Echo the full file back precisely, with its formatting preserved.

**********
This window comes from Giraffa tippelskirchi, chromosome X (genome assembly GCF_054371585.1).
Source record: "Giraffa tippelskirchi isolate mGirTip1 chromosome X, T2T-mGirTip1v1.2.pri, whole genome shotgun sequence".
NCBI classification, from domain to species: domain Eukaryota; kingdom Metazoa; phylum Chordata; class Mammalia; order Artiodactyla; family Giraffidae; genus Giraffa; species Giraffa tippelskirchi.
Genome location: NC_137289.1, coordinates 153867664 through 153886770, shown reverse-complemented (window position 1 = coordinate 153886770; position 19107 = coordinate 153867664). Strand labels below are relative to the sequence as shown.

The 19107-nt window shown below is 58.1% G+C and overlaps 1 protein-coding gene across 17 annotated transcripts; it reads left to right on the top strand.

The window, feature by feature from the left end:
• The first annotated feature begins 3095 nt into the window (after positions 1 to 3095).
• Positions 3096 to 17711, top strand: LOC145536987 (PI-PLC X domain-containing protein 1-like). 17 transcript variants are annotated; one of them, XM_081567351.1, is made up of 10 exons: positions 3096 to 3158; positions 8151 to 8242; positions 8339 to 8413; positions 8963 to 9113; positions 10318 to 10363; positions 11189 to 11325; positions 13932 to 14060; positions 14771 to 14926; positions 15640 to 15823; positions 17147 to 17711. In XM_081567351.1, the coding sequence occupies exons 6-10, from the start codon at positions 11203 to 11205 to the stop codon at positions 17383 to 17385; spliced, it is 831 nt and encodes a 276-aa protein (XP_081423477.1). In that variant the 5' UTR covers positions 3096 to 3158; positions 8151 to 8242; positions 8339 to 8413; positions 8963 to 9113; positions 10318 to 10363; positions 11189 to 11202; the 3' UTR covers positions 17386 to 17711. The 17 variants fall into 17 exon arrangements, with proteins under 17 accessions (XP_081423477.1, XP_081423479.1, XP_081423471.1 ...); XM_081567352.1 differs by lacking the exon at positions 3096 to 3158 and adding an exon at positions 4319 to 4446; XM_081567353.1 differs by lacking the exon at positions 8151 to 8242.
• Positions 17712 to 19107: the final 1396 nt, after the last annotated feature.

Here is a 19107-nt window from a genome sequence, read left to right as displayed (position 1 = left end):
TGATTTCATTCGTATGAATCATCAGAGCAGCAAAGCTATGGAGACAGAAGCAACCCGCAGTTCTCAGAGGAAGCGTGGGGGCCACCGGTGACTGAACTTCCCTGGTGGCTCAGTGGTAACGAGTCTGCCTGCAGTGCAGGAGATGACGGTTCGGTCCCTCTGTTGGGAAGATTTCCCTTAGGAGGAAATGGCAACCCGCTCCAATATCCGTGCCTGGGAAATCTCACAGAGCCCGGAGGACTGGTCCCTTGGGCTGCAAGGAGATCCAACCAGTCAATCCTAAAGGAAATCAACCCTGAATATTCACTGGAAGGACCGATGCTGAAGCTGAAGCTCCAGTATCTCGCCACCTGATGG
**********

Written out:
This window comes from Giraffa tippelskirchi, chromosome X (genome assembly GCF_054371585.1).
Source record: "Giraffa tippelskirchi isolate mGirTip1 chromosome X, T2T-mGirTip1v1.2.pri, whole genome shotgun sequence".
NCBI classification, from domain to species: domain Eukaryota; kingdom Metazoa; phylum Chordata; class Mammalia; order Artiodactyla; family Giraffidae; genus Giraffa; species Giraffa tippelskirchi.
Genome location: NC_137289.1, coordinates 153867664 through 153886770, shown reverse-complemented (window position 1 = coordinate 153886770; position 19107 = coordinate 153867664). Strand labels below are relative to the sequence as shown.

The 19107-nt window shown below is 58.1% G+C and overlaps 1 protein-coding gene across 17 annotated transcripts; it reads left to right on the top strand.

The window, feature by feature from the left end:
• The first annotated feature begins 3095 nt into the window (after positions 1 to 3095).
• Positions 3096 to 17711, top strand: LOC145536987 (PI-PLC X domain-containing protein 1-like). 17 transcript variants are annotated; one of them, XM_081567351.1, is made up of 10 exons: positions 3096 to 3158; positions 8151 to 8242; positions 8339 to 8413; positions 8963 to 9113; positions 10318 to 10363; positions 11189 to 11325; positions 13932 to 14060; positions 14771 to 14926; positions 15640 to 15823; positions 17147 to 17711. In XM_081567351.1, the coding sequence occupies exons 6-10, from the start codon at positions 11203 to 11205 to the stop codon at positions 17383 to 17385; spliced, it is 831 nt and encodes a 276-aa protein (XP_081423477.1). In that variant the 5' UTR covers positions 3096 to 3158; positions 8151 to 8242; positions 8339 to 8413; positions 8963 to 9113; positions 10318 to 10363; positions 11189 to 11202; the 3' UTR covers positions 17386 to 17711. The 17 variants fall into 17 exon arrangements, with proteins under 17 accessions (XP_081423477.1, XP_081423479.1, XP_081423471.1 ...); XM_081567352.1 differs by lacking the exon at positions 3096 to 3158 and adding an exon at positions 4319 to 4446; XM_081567353.1 differs by lacking the exon at positions 8151 to 8242.
• Positions 17712 to 19107: the final 1396 nt, after the last annotated feature.

Here is a 19107-nt window from a genome sequence, read left to right as displayed (position 1 = left end):
TGATTTCATTCGTATGAATCATCAGAGCAGCAAAGCTATGGAGACAGAAGCAACCCGCAGTTCTCAGAGGAAGCGTGGGGGCCACCGGTGACTGAACTTCCCTGGTGGCTCAGTGGTAACGAGTCTGCCTGCAGTGCAGGAGATGACGGTTCGGTCCCTCTGTTGGGAAGATTTCCCTTAGGAGGAAATGGCAACCCGCTCCAATATCCGTGCCTGGGAAATCTCACAGAGCCCGGAGGACTGGTCCCTTGGGCTGCAAGGAGATCCAACCAGTCAATCCTAAAGGAAATCAACCCTGAATATTCACTGGAAGGACCGATGCTGAAGCTGAAGCTCCAGTATCTCGCCACCTGATGG